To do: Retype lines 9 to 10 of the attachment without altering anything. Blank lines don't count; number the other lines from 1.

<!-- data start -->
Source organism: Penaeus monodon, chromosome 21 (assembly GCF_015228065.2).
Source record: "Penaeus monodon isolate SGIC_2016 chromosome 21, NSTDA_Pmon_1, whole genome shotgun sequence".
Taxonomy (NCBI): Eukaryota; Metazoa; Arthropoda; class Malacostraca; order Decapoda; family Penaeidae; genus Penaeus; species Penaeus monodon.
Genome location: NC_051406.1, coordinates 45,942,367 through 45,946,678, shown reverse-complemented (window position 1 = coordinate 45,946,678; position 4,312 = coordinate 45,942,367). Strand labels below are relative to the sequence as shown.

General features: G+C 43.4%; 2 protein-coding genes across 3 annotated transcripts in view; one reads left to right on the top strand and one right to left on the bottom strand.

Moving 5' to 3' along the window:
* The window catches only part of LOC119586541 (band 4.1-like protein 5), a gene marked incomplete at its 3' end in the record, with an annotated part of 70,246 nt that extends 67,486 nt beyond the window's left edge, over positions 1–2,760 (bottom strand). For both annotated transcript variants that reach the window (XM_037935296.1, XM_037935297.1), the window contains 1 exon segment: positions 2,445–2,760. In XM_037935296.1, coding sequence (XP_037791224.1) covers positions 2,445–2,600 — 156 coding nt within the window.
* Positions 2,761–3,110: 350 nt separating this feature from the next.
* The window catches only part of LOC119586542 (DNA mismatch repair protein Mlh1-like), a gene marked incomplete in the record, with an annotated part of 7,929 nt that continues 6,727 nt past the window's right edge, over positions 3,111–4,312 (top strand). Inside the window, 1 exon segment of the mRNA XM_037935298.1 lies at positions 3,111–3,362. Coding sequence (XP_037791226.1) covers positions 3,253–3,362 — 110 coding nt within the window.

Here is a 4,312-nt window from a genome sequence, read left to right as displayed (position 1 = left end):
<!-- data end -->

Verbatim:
* The window catches only part of LOC119586542 (DNA mismatch repair protein Mlh1-like), a gene marked incomplete in the record, with an annotated part of 7,929 nt that continues 6,727 nt past the window's right edge, over positions 3,111–4,312 (top strand). Inside the window, 1 exon segment of the mRNA XM_037935298.1 lies at positions 3,111–3,362. Coding sequence (XP_037791226.1) covers positions 3,253–3,362 — 110 coding nt within the window.

Here is a 4,312-nt window from a genome sequence, read left to right as displayed (position 1 = left end):